In working together on church, justice, and cultural work, Jess and I (Leroy) have had many conversations in airports and walks as we travel and do conferences. I asked him to write a letter specifically to his demographic of middle-aged white men about their work in these spaces. Here is our blog:
Dear Middle-Aged White Men in the Ecclesial or Justice Work (a letter to myself),
Nothing in our professional training or lived experience has set us up for this. It is not an excuse though. We have been enculturated to believe we are at the center of all things. The gravity of our opinion on any subject has been affirmed in most settings and engrained into our sense of self. We have very few experiences that have taught us to need to take a seat or be a learner on things we are passionate about. The work ahead is the painful work of being re-enculturated and unlearning some pretty foundational ideas.
It may feel like the world has moved on without us. It may feel like there is a reverse of privilege as the industry that formerly propelled hard-working white men looks to diversify. It is easy to blame others without looking in the mirror at some hard truths.
People of color call this “doing the work”. Ideally that work is aided by finding persons of color to mentor or walk with us. However, they are not obligated to say ‘yes’ to our invitation. For good reason. Working with culturally underdeveloped middle-aged white people on culture work is exhausting. Also, there is a lot of middle-aged white men, too many for folks of color to work with. So we need to do our work; read marginalized voices, listen to podcasts, watch the documentaries. With content as ubiquitous as it is, there is no reason we cannot make strides by getting some understandings of the real lived experience and internal conversations from communities of color.
However, one of the things we have been enculturated to believe is that we can be an expert on something after doing it just once. We must fight off the temptation to ever see ourselves as a more of an authoritative voice on cultural matters than the people of color around us. At best hold the position that “I know enough to be dangerous.”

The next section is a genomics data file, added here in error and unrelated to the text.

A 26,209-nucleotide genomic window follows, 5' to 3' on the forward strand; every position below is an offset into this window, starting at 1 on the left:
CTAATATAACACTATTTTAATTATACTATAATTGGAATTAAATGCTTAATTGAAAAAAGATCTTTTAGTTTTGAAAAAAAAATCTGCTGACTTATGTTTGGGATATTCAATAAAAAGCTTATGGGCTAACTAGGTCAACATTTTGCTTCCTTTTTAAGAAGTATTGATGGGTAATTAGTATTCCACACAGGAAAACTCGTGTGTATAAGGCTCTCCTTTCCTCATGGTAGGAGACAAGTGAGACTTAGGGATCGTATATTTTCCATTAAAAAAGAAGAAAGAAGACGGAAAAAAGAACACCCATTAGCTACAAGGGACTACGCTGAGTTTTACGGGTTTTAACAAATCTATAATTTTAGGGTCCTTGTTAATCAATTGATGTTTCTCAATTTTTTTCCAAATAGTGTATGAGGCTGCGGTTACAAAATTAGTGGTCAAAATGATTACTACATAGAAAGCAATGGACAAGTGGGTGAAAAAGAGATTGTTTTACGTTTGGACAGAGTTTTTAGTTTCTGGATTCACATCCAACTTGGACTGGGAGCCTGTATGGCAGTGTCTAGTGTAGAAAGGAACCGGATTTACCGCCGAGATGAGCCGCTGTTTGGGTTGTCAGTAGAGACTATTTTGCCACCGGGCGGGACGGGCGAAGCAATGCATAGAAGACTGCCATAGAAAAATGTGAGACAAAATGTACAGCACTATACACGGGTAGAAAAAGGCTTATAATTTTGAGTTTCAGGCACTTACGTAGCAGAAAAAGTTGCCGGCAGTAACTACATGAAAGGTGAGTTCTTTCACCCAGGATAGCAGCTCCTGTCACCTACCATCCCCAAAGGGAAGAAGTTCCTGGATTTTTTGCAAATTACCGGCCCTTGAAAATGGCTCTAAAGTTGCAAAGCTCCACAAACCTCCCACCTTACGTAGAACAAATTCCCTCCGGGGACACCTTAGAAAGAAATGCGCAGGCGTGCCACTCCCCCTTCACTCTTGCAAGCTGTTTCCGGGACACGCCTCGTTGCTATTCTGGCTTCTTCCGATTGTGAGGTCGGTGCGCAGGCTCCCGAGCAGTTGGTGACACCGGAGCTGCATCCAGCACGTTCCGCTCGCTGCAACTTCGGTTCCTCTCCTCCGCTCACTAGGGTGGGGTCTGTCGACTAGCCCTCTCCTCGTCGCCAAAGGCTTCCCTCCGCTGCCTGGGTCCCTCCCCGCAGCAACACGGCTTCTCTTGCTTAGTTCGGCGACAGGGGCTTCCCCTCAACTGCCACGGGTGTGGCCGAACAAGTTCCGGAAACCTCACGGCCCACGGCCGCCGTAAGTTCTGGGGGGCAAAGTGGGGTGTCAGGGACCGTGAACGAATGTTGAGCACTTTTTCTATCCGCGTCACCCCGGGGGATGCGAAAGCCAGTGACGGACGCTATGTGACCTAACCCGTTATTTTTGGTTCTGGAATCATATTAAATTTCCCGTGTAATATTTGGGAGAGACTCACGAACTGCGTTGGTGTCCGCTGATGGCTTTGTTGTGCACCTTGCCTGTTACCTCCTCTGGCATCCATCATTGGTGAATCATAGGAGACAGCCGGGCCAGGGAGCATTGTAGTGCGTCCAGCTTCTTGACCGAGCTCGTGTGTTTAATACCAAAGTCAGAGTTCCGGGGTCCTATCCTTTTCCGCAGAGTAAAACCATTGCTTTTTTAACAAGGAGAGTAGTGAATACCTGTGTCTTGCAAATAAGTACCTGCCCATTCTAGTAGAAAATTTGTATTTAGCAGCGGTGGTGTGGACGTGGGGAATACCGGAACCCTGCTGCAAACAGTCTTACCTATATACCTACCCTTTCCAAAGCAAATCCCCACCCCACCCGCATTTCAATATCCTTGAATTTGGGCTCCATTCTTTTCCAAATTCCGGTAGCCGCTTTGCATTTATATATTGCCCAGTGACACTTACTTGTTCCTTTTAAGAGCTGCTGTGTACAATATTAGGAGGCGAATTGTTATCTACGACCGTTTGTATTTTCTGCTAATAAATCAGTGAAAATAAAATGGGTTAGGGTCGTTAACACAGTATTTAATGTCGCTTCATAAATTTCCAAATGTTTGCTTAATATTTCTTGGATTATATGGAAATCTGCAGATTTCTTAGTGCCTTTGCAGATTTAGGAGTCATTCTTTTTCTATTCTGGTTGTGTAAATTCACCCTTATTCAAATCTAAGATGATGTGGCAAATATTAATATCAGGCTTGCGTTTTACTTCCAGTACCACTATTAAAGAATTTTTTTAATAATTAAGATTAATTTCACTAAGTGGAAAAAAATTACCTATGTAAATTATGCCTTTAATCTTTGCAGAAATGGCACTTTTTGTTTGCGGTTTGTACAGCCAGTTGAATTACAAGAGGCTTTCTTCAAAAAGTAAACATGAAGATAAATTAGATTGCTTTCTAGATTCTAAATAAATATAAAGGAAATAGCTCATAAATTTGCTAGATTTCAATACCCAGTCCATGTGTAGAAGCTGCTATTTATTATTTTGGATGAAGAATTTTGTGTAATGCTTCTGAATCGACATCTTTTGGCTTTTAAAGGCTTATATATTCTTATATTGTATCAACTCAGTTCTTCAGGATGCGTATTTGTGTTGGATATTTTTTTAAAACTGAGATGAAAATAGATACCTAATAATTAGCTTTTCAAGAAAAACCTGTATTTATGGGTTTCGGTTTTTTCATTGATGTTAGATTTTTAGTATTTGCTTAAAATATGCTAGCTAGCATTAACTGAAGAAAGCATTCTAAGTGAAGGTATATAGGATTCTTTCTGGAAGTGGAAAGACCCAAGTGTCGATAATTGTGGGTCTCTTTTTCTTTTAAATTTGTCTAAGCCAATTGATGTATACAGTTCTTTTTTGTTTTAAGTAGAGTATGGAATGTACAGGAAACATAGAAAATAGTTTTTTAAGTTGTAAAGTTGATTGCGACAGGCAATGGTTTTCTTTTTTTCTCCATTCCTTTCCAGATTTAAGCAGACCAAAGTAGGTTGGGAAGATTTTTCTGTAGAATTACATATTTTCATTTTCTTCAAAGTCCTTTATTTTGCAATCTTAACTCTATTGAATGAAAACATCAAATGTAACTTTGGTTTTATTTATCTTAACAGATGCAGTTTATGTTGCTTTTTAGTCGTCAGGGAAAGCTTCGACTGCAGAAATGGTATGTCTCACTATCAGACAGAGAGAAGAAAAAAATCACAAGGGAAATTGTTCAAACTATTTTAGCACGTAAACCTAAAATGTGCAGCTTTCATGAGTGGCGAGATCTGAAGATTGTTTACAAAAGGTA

In closing I want to change the variable for a minute. Let’s imaging we wanted to start, lead or be active in a ministry related to veterans’ justice. Veterans are disproportionately impacted by homelessness, mental health challenges in the form of PTSD, marital struggles, etc. No matter what you do, no matter how much research you do, no matter how many informational interviews you do; you will never be more qualified than a lived veteran to speak into what is best for veterans. You have never struggled with the VA, never tried to go back to “life as normal”, etc.
Now, you may be reading this thinking, ‘no kidding’.
I would propose it is the same for ecclesial, justice, and culture work. Our organizations will probably never be multicultural with our privilege driving decisions. Our nonprofit will rarely reach its full missional impact with our privileged ideology making policy and strategic direction. Our churches will hardly ever cross the race divide with us as its senior leaders. We have never been veterans. We have only ever been civilians.
I know this can be tough to read. Nothing in the US American lived experience has set us up for success in this. Resist the temptation to see the work of ecclesiology or justice as “passed you by” or “too hard”. The world desperately needs better white people. The time is now to tell one another the truth. Hold on to one another as we learn a new posture together. We have to grow. As we do, we live into a more diverse and just field of work and ministry that begins with ‘doing the work’ ourselves and being transparent about the journey.
Leroy Barber & Jess BielmanPrevious Post Next Post
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